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#SelfStarterStories: From being a social care worker to becoming a body tranformation specialist

#SelfStarterStories: From being a social care worker to becoming a body tranformation specialist

This week's #selfstarterstory features Keith McNiven, Founder of Right Path Fitness.

#PickYourselfUK caught up with Keith to learn more about his entrepreneurial journey.

What was your last job?: I worked with young people from disadvantaged backgrounds up in Leeds where I’m from originally. You’d see it all the time, kids struggling, not having a goal or an aim in life and ending up getting into trouble, and I think that’s where I got the idea that I wanted to work in social care.

I was lucky because I got into wrestling when I was young and ended up competing for Great Britain, and I guess I wanted to help others to achieve their dreams and push themselves. People think the jump from social care to personal training is a large one, but it’s not really.

They are both about encouraging others, and helping them set goals for their future that will benefit their mental, physical and emotional health. To do either job you need strong people skills, and to be able to communicate well. My last job taught me to do my current job running Right Path Fitness!

When did you choose to PICK YOURSELF instead of waiting to be chosen by someone else?: It was always in the back of my mind that I would start my own business in the fitness industry, but before I knew it I was 29! I’d worked as a gym instructor in my teens, and after finishing competing with wrestling had carried on with my own fitness- it becomes ingrained in you- so I was always involved in fitness in some way.

I did my personal training qualifications and moved to London because I felt it would be a good base to start Right Path Fitness from. It was the right time, and as much as my life was about helping others to achieve their goals and dreams, I also had to invest the time in making my own a reality.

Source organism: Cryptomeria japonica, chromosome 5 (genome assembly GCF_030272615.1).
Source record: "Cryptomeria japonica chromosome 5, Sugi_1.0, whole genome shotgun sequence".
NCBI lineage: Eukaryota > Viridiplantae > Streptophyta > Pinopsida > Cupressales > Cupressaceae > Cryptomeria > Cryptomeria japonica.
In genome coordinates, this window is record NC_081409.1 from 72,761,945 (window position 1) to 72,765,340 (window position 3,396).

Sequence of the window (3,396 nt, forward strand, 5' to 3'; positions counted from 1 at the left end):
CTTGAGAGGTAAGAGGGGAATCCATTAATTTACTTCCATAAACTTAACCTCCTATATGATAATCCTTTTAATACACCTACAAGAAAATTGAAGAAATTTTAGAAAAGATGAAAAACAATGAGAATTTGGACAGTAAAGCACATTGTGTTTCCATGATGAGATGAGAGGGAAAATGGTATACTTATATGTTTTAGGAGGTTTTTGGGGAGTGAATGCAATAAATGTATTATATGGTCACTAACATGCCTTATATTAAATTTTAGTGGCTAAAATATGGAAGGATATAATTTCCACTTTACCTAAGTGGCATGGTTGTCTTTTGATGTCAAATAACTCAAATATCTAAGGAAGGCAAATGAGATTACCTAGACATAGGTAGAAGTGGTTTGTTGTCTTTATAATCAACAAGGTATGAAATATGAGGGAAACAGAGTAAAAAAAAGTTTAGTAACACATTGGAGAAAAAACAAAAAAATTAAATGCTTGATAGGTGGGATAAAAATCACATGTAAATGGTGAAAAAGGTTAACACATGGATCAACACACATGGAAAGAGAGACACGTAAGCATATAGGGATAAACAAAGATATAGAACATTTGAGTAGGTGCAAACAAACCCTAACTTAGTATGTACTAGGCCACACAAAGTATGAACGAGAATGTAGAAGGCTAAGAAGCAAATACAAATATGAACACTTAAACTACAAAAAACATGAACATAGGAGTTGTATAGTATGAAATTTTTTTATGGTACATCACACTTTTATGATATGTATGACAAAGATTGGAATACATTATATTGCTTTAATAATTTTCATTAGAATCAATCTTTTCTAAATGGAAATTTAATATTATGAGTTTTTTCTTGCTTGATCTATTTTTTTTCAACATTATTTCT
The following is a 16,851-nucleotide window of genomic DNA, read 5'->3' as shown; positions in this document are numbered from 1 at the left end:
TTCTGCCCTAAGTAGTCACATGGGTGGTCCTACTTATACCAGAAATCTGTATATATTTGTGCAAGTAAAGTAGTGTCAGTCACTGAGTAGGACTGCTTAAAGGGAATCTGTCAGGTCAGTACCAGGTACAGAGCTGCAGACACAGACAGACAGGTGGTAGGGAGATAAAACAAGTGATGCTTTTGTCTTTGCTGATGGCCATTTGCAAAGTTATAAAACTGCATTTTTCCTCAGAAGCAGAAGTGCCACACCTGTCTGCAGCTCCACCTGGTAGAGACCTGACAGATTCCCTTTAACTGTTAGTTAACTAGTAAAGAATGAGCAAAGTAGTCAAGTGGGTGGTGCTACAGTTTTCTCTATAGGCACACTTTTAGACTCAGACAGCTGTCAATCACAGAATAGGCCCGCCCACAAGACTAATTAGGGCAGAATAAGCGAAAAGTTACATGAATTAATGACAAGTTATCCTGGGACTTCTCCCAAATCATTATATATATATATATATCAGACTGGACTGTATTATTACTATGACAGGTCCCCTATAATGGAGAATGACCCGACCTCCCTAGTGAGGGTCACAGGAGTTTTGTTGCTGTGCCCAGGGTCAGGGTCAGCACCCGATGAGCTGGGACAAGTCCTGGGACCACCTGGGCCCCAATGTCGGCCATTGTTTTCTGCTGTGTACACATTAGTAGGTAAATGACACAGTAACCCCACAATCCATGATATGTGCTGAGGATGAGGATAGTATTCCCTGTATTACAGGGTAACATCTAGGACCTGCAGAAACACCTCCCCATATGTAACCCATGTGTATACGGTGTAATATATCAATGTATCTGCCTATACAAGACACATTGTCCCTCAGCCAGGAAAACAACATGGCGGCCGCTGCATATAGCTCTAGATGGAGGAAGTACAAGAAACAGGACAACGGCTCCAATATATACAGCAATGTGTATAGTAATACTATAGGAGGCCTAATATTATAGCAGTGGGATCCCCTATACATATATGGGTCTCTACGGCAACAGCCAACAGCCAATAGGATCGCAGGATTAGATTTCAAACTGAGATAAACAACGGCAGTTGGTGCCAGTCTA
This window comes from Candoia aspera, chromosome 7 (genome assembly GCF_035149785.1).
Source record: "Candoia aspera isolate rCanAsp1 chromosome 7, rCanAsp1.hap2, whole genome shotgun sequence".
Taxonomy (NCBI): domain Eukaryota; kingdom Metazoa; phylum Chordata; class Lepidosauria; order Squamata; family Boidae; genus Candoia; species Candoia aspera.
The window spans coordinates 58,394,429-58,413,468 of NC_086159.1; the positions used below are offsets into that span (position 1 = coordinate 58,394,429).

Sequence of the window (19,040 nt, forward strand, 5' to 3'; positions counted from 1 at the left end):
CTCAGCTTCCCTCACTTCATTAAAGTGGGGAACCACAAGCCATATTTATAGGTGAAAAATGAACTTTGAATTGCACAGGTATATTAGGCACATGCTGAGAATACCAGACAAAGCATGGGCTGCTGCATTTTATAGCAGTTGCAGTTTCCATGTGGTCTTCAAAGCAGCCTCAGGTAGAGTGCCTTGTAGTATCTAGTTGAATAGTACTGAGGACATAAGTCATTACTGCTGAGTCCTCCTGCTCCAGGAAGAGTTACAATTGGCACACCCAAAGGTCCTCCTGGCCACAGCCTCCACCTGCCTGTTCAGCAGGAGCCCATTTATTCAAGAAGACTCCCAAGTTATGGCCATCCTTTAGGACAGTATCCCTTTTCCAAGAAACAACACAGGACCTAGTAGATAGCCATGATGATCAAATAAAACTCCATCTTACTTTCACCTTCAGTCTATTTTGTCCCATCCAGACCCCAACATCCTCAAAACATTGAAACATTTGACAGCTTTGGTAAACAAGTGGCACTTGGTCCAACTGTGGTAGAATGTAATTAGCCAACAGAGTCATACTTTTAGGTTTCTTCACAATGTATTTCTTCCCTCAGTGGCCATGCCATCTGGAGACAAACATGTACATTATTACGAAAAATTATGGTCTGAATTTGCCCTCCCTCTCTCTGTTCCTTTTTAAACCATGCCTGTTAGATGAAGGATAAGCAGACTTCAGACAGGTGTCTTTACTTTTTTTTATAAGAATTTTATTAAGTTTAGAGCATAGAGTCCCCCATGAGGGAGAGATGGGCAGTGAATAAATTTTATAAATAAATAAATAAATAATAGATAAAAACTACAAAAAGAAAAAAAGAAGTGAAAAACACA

What was the most challenging part of starting a business?: The most challenging part was becoming established in a competitive industry. In London, and all over the country there are thousands of personal trainers all competing for business.

I’d had a few years to think about what Right Path Fitness would stand for, so I was able to develop a brand that was consistent with my beliefs about fitness, and that had the capability to grow with me.

What is your favourite business book and why?: It’s quite an old book now but one that I read a while ago and still rate is Dale Carnegie’s How To Win Friends and Influence People. Everything you do as a personal trainer really comes down to the connections you make, primarily with your clients of course but also your team, suppliers, everyone you come into contact with.

As a personal trainer you have to be able to influence people, and bring them round to your way of thinking. But I’ve never believed in the shouting approach, you’ve got to communicate more cleverly than that. And that’s what this book is about, it’s a must-read for any PT.

Do you do everything yourself? What do you outsource?: I have a team of personal trainers who work alongside me at Right Path Fitness, it wouldn't be possible without them!